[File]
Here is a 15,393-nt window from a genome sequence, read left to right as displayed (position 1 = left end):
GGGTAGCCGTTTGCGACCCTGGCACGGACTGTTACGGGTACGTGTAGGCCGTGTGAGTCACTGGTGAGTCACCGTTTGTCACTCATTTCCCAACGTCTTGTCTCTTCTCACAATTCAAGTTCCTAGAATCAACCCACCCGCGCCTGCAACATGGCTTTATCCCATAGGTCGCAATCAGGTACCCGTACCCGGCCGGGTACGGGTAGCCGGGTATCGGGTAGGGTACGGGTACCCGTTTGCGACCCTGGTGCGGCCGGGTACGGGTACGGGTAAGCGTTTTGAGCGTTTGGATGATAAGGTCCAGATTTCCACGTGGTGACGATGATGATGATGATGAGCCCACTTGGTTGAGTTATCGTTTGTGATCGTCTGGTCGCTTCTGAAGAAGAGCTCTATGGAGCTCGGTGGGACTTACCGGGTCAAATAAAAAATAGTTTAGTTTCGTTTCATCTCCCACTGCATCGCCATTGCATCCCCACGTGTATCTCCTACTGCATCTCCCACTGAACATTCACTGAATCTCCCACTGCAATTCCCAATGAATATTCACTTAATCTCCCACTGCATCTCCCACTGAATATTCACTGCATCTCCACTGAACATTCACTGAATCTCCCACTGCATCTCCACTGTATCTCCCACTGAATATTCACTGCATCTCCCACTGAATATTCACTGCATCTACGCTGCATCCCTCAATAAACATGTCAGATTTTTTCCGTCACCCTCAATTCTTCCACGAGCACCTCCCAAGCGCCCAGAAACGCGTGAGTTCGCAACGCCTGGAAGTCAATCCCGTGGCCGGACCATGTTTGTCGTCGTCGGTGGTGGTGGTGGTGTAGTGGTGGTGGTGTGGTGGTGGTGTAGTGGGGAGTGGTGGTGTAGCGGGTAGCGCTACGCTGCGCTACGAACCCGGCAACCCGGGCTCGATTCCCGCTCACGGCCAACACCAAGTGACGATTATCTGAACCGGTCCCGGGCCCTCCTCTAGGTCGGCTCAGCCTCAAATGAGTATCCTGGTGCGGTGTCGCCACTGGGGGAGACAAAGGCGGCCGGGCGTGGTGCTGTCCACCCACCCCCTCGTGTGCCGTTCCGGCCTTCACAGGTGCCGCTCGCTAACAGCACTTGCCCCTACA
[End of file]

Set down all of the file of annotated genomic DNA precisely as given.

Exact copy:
Here is a 15,393-nt window from a genome sequence, read left to right as displayed (position 1 = left end):
GGGTAGCCGTTTGCGACCCTGGCACGGACTGTTACGGGTACGTGTAGGCCGTGTGAGTCACTGGTGAGTCACCGTTTGTCACTCATTTCCCAACGTCTTGTCTCTTCTCACAATTCAAGTTCCTAGAATCAACCCACCCGCGCCTGCAACATGGCTTTATCCCATAGGTCGCAATCAGGTACCCGTACCCGGCCGGGTACGGGTAGCCGGGTATCGGGTAGGGTACGGGTACCCGTTTGCGACCCTGGTGCGGCCGGGTACGGGTACGGGTAAGCGTTTTGAGCGTTTGGATGATAAGGTCCAGATTTCCACGTGGTGACGATGATGATGATGATGAGCCCACTTGGTTGAGTTATCGTTTGTGATCGTCTGGTCGCTTCTGAAGAAGAGCTCTATGGAGCTCGGTGGGACTTACCGGGTCAAATAAAAAATAGTTTAGTTTCGTTTCATCTCCCACTGCATCGCCATTGCATCCCCACGTGTATCTCCTACTGCATCTCCCACTGAACATTCACTGAATCTCCCACTGCAATTCCCAATGAATATTCACTTAATCTCCCACTGCATCTCCCACTGAATATTCACTGCATCTCCACTGAACATTCACTGAATCTCCCACTGCATCTCCACTGTATCTCCCACTGAATATTCACTGCATCTCCCACTGAATATTCACTGCATCTACGCTGCATCCCTCAATAAACATGTCAGATTTTTTCCGTCACCCTCAATTCTTCCACGAGCACCTCCCAAGCGCCCAGAAACGCGTGAGTTCGCAACGCCTGGAAGTCAATCCCGTGGCCGGACCATGTTTGTCGTCGTCGGTGGTGGTGGTGGTGTAGTGGTGGTGGTGTGGTGGTGGTGTAGTGGGGAGTGGTGGTGTAGCGGGTAGCGCTACGCTGCGCTACGAACCCGGCAACCCGGGCTCGATTCCCGCTCACGGCCAACACCAAGTGACGATTATCTGAACCGGTCCCGGGCCCTCCTCTAGGTCGGCTCAGCCTCAAATGAGTATCCTGGTGCGGTGTCGCCACTGGGGGAGACAAAGGCGGCCGGGCGTGGTGCTGTCCACCCACCCCCTCGTGTGCCGTTCCGGCCTTCACAGGTGCCGCTCGCTAACAGCACTTGCCCCTACA